Thursday, February 17, 2005

YLEM Journal

I'm monstrously behind on my reading, and rather than frantically catch up (which I know I'll never do) what I'll end up doing is simply bypassing many of the items on my to-read stack in favor of newer strata. But one interesting arrival from a couple of weeks ago finally floated to the surface: The YLEM Journal. Published by YLEM: Artists Using Science and Technology, it nicely intersects some of the overlapping boundaries of technology and speculative fiction. The current September/October issue has some fine material in it, including an interview with China Miéville. In the interview, Miéville says a number of thought-provoking things, which he has a tendency to do in such interviews:
Loren Means: William Gibson was talking with me about London and the people like Ian Sinclair who are doing this deep geography...

China Miéville: ...Psycho-geography...

LM: And I asked him if Vancouver was such a place, and he said, "No it's too new, but San Francisco is."

CM: Absolutely. And I like cities that one can do that in, cities that have a--to sound monstrously pretentious--a psycho-geographical hinterland. I think London, I think New York, I think Cairo, Havana, and I absolutely take your word, San Francisco has that feel to it. There is a San Francisco literature, isn't there? And certainly one of my favorite films of all time is Vertigo. One of the things I like about Vertigo is the way it does this really strange thing which is to create a feeling of absolute architectural uncanny and strangeness. It does it not by doing anything weird with the landscape of San Francisco, but by looking at it simply too precisely. It just follows everything very, very carefully. You have these long, winding journeys through the streets. The city becomes uncanny through its very physical existence. You couldn't do that with all cities. I doubt you could do it with Vancouver, to take an example. But with San Francisco, it works brilliantly.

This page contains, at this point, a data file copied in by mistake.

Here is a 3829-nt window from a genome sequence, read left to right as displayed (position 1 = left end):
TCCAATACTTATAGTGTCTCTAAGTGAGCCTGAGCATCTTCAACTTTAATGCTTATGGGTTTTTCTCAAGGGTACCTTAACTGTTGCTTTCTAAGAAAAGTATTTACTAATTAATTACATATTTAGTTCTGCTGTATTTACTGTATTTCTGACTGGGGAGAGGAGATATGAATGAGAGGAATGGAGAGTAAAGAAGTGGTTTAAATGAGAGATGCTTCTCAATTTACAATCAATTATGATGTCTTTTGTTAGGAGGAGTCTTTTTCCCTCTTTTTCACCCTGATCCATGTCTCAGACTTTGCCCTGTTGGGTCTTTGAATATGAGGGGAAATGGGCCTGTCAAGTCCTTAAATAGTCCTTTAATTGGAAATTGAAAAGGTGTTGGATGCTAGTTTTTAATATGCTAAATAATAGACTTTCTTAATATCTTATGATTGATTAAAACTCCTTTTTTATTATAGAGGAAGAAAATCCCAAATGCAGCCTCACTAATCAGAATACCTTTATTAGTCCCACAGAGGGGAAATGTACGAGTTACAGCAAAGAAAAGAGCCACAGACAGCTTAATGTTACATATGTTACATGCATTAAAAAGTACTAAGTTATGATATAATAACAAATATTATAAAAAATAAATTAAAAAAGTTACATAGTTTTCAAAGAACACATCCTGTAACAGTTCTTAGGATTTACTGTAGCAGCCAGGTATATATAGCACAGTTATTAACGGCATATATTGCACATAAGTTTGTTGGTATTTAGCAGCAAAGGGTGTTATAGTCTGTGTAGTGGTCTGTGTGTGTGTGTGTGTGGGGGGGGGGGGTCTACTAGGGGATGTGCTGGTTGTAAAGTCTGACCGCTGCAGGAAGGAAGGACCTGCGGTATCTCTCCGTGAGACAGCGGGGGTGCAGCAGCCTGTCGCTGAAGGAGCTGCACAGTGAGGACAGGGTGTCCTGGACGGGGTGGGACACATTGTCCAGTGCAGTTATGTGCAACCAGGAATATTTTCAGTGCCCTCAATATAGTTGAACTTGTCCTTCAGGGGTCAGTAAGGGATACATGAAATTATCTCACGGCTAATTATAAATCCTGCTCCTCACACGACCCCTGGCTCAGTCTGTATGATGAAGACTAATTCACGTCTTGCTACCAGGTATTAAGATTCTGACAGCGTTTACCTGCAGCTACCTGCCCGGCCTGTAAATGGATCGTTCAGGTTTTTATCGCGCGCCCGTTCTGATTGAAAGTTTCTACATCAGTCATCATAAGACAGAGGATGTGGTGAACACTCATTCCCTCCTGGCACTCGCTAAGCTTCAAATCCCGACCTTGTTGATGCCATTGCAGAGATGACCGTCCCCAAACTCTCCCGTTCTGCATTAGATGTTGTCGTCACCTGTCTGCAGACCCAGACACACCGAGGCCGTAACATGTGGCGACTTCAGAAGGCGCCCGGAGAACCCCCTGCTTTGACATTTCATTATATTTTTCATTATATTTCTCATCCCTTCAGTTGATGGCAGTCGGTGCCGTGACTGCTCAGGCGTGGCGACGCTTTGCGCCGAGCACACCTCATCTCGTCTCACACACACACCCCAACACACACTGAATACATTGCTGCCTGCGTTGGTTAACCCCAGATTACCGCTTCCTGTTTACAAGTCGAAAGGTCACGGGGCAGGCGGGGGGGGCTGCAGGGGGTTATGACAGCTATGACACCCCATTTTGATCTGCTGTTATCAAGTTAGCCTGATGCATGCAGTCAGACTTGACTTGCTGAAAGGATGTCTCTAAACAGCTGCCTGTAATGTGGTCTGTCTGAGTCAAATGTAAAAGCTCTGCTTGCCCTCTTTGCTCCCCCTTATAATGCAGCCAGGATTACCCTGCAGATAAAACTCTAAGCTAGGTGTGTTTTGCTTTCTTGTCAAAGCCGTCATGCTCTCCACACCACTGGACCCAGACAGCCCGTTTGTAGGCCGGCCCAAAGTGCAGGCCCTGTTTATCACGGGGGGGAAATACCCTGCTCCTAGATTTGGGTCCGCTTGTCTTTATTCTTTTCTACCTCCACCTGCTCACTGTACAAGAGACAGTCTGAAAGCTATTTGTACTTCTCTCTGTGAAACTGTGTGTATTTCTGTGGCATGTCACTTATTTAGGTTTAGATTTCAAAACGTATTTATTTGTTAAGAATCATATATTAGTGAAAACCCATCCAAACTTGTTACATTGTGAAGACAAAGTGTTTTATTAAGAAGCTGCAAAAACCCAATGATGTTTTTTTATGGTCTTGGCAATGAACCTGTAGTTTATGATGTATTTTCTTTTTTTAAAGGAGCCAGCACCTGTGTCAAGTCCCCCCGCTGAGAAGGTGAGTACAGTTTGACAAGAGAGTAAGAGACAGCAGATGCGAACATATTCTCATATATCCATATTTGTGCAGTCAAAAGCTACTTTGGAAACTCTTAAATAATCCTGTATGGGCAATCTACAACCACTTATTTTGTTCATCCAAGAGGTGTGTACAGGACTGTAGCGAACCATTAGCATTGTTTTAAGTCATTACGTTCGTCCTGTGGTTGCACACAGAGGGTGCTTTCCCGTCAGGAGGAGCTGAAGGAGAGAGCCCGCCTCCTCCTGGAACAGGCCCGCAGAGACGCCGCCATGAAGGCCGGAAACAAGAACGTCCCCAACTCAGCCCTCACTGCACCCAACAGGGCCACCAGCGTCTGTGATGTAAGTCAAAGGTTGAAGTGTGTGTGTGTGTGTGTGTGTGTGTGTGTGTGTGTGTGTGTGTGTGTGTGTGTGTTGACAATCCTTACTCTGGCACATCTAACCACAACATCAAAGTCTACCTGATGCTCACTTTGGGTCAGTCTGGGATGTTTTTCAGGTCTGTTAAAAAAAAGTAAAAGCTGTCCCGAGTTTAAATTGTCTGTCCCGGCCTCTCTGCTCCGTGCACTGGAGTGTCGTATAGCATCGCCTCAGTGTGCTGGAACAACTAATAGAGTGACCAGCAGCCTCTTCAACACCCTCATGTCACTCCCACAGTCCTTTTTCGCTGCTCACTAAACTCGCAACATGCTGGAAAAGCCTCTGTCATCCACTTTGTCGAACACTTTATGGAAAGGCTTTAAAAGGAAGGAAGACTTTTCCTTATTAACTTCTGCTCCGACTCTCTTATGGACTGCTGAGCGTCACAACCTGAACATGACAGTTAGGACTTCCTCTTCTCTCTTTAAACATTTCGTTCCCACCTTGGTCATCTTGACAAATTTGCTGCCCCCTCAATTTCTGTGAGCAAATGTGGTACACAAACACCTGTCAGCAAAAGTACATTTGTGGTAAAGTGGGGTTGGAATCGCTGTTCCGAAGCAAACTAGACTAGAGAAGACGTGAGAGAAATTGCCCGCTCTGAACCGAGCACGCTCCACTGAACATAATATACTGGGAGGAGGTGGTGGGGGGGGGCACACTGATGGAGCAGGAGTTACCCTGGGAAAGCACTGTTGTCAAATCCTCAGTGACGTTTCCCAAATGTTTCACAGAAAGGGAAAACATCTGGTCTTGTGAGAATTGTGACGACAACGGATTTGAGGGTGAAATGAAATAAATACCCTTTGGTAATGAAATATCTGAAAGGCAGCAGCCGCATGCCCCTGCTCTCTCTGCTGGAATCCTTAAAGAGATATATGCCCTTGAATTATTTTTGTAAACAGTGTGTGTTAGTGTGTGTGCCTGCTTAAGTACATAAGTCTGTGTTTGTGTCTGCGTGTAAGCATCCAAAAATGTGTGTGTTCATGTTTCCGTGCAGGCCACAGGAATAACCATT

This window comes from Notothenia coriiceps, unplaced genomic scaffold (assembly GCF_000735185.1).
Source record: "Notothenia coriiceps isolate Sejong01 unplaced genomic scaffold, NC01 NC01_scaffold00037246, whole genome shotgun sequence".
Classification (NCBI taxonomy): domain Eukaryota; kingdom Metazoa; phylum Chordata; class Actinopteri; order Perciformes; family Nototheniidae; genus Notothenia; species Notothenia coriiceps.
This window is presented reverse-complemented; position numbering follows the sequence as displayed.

I like this line of thinking, and believe there's a good deal of validity to it. There are places I've been, cities, towns and other locations that have a tangible weight of history to them, which literally gives them an invisible, omnipresent personality. A well-defined psycho-geographical terrain, as it were. Houston and Dallas don't have this--their history is long since buried under vast slabs of urban concrete. I think most Texas writers would say Austin is a prime candidate--after all, it attracts writers like flies--but Austin's history and personality is rooted in the recent past, if not explicitly in the here and now. It's so cutting edge, the past doesn't exist, except in the context of wistful mourning for the halcyon days of clothing-optional apartment complexes and the Armadillo World Headquarters.

I would venture to say that the only two real cities in Texas that could claim to hold well-defined psycho-geographical topography are San Antonio and El Paso. Marty Robbins alone might be responsible for the majority of El Paso's mythology--that and proximmity to Juarez. That place is barren and desolate, though, all the negatives of the West Texas desert concentrated into one dismal town. That's a psycho-geography I have no desire to ever revisit or explore. San Antonio, however, that place speaks to me. It's a lot more than the Alamo, River Walk and tourist traps. It's got age and maturity to it. If you know where to look--and even if you don't--remnants of the Spanish colonial town are still there. San Pedro Park, created in 1729 by King Philip V of Spain, is the oldest public park in the United States, behind only Boston Common. There's history here, enhanced by the overwhelming Latino flavor throughout the city and willing belief of the population in all manner of cultural and religious mythology. It's almost like visiting the single largest concentration of magic realism in North America. I find it somewhat depressing that the city hasn't developed a high profile literary community to capitalize on the unique environment. Certainly not to Austin's level. Perhaps that will come in time.

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